Mohan Kaadige
Mohan Kaadige

Mohan Kaadige Ph.D.

Research Assistant Professor
Applied Cancer Research and Drug Discovery

Mohan Kaadige Ph.D.

Dr. Kaadige is a research scientist focused on developing new targeted therapeutics for cancer and neurological disorders. At TGen, Dr. Kaadige works closely with Dr. Sharma and Dr. Soldi in the applied cancer research and drug discovery division. The team uses a combination of computational drug design, synthetic medicinal chemistry, and biology to discover small molecule inhibitors and/or activators for cancer therapy and neurological diseases. In addition, the team is also developing a cell therapy program using proprietary technologies and a comprehensive omic’s analysis. Dr. Kaadige directs the development of small molecule programs and assists with the cell therapy program.

The team is presently developing small molecule inhibitors and/or activators for targets involved in epigenetics, immune modulation, bone metastasis, and neurological diseases. Tumor genetic heterogeneity can lead to dysregulation of transcriptional programs and cause cancer cells to become highly dependent on certain regulators of gene expression. Super enhancer (SE) is one such regulator and tumor cells are known to acquire SEs at oncogenic driver genes (MYC, TERT, BCL2, GFI1, MED1, OCT4, and SOX2), activate their expression, and induce transcriptional reprogramming. Importantly, the majority of super-enhancers depend on the ability of cyclin-dependent kinase 7 (CDK7) to initiate transcription by phosphorylating the C-terminal domain of RNA Pol II. High level of CDK7 is associated with poor prognosis in breast, gastric, ovarian, pancreatic, SCLC, ATC, and AML cancers. The team has developed novel, potent, and reversible inhibitors of CDK7 that are currently undergoing preclinical testing in murine tumor models. Several other programs are at different stages of development.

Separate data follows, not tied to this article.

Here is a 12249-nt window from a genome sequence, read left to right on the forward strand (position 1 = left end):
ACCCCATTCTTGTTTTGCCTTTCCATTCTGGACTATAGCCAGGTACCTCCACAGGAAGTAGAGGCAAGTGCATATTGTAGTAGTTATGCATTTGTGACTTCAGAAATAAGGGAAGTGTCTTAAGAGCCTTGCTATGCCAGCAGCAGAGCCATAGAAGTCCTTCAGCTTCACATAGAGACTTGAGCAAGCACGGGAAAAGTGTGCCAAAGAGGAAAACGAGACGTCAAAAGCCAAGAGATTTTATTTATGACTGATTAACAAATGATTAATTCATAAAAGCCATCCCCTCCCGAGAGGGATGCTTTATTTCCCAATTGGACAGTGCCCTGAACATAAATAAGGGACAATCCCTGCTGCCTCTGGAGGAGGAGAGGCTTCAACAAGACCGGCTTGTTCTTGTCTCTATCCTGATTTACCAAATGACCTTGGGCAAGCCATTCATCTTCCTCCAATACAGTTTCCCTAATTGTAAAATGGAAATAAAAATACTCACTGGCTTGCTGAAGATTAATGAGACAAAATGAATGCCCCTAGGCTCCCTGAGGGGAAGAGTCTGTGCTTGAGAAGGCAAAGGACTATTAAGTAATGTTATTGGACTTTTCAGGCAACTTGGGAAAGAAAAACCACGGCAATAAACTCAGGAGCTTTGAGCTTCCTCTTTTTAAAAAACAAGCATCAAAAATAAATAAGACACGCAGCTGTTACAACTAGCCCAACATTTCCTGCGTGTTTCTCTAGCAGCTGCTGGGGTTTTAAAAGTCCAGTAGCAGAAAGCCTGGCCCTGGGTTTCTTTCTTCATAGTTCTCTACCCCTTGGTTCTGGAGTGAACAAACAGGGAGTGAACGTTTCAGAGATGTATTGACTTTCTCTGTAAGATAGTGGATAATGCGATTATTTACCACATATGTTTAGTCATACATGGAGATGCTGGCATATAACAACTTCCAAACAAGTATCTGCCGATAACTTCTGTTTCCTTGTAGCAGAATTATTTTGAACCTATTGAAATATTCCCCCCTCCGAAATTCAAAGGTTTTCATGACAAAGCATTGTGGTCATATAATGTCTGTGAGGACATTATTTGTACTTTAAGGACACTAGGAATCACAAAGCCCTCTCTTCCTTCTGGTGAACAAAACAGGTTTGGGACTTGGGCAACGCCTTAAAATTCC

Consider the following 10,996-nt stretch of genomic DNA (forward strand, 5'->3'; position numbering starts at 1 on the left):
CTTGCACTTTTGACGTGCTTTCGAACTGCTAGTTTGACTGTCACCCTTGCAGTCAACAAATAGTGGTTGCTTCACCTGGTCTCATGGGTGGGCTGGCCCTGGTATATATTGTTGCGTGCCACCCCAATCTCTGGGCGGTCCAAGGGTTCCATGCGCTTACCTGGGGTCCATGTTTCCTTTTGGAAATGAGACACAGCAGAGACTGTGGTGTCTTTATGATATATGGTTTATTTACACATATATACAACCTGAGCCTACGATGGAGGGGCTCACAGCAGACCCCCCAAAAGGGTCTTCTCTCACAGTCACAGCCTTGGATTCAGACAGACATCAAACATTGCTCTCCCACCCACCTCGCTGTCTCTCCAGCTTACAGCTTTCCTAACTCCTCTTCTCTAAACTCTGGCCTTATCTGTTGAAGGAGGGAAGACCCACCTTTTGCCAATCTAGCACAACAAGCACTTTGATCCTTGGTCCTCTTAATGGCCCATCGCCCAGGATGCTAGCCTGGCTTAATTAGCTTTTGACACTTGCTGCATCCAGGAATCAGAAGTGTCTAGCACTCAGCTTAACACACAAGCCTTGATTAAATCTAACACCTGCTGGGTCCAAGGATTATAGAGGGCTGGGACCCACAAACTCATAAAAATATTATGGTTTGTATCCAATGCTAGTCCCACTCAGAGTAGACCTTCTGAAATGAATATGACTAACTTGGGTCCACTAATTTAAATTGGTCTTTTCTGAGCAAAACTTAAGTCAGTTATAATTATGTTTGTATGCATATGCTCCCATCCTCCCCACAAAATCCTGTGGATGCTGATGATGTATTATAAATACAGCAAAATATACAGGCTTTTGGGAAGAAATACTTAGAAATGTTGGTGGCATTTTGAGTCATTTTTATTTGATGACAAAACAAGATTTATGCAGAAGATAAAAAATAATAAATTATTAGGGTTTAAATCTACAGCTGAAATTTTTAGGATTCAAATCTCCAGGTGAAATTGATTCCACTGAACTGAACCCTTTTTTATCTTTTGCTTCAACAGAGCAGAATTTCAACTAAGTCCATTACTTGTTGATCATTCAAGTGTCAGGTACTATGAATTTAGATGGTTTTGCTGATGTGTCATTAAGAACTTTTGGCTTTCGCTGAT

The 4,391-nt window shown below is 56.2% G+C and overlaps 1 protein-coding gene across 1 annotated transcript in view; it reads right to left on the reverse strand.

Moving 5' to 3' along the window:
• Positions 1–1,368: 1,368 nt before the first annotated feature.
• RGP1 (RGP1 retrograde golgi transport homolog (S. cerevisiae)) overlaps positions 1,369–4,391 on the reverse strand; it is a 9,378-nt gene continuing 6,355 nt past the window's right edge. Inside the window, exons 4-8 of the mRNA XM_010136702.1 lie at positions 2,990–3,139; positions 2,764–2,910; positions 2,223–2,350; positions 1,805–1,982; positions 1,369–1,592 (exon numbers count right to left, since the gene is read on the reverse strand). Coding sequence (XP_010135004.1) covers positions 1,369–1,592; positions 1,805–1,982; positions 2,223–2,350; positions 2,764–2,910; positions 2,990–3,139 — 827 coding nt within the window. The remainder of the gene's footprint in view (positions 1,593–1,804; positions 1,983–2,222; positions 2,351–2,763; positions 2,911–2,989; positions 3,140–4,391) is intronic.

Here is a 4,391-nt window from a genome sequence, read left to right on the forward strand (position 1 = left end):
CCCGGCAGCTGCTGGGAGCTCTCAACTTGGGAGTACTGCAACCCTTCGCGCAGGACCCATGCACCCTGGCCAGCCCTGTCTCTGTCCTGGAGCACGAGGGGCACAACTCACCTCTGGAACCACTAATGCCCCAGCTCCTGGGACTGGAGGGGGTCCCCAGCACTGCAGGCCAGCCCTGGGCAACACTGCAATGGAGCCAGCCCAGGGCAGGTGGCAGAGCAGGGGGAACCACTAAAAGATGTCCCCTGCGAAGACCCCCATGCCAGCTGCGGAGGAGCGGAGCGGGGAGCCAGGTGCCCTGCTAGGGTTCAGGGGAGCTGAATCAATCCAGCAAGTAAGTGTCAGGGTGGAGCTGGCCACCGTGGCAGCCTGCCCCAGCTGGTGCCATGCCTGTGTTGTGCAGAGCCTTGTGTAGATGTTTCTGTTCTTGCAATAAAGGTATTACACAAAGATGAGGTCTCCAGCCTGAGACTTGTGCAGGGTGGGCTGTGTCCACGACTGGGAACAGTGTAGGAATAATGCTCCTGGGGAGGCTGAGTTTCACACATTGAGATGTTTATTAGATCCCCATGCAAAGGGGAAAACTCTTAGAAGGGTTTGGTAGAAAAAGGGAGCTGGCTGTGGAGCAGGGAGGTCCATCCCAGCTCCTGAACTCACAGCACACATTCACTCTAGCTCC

Dr. Kaadige joined TGen as a Research Assistant Professor in September 2017. He received his PhD from the Wayne State University in 2003 where he studied phospholipid gene expression mechanisms under the guidance of Dr. John Lopes. He joined Huntsman Cancer Institute at the University of Utah for his post-doctoral training and worked as a Research Assistant Professor under the mentorship of Dr. Don Ayer. His research was primarily focused on cancer cell metabolism. He spent many years studying the mechanisms and signaling pathways involved in the development and progression of cancer.  Prior to teaming up with Dr. Sharma, he worked at NSP as a principal scientist where he was involved in pre-clinical discovery and clinical testing of novel formulations.


SELECTED PUBLICATIONS

The novel reversible LSD1 inhibitor SP-2577 promotes anti-tumor immunity in SWItch/Sucrose-NonFermentable (SWI/SNF) complex mutated ovarian cancer.  Soldi R., HalderTG., Weston A., Thode T., Drenner K., Lewis R., Kaadige MR., Srivastava S., Ampanattu SD., Rodriguez del Villar R., Lang J., Vankayalapati H., Weissman B., Trent JM., Hendricks WPD., Sharma S., (2020) PLOS ONE; In press

Metabolic reprogramming in triple-negative breast cancer through Myc suppression of TXNIP.   Shen L., O’Shea JM., Kaadige MR., Cunha S., Wilde BR., Cohen AL., Welm AL., and Ayer DE., (2015) Proc Natl Acad Sci USA 112(17):5425-30.

MondoA:Mlx transcriptional activity is limited by mTOR-MondoA interaction.   Kaadige MR., Yang J., Wilde BR., and Ayer DE., (2015) Mol Cell Biol 35(1):101-10.

Response of BRAF-mutant melanoma to BRAF inhibition is mediated by a network of transcriptional regulators of glycolysis.   Parmenter TJ., Kleinschmidt M., Kinross KM., Bond ST., Li J., Kaadige MR., Rao  A., Sheppard KE., Hugo W., Pupo GM., Pearson RB., McGee SL., Long GV., Scolyer RA., Rizos H., Lo RS., Cullinane C., Ayer DE., Ribas A., Johnstone RW., Hicks R., and McArthur GA., (2014) Cancer Discov 4(4): 423-33.

Glutamine-dependent anapleurosis dictates glucose uptake and cell growth by regulating MondoA transcriptional activity.   Kaadige MR., Looper RE., Kamalanaadhan S., and Ayer DE.,  (2009) Proc Natl Acad Sci USA 106(35): 14878-14883.

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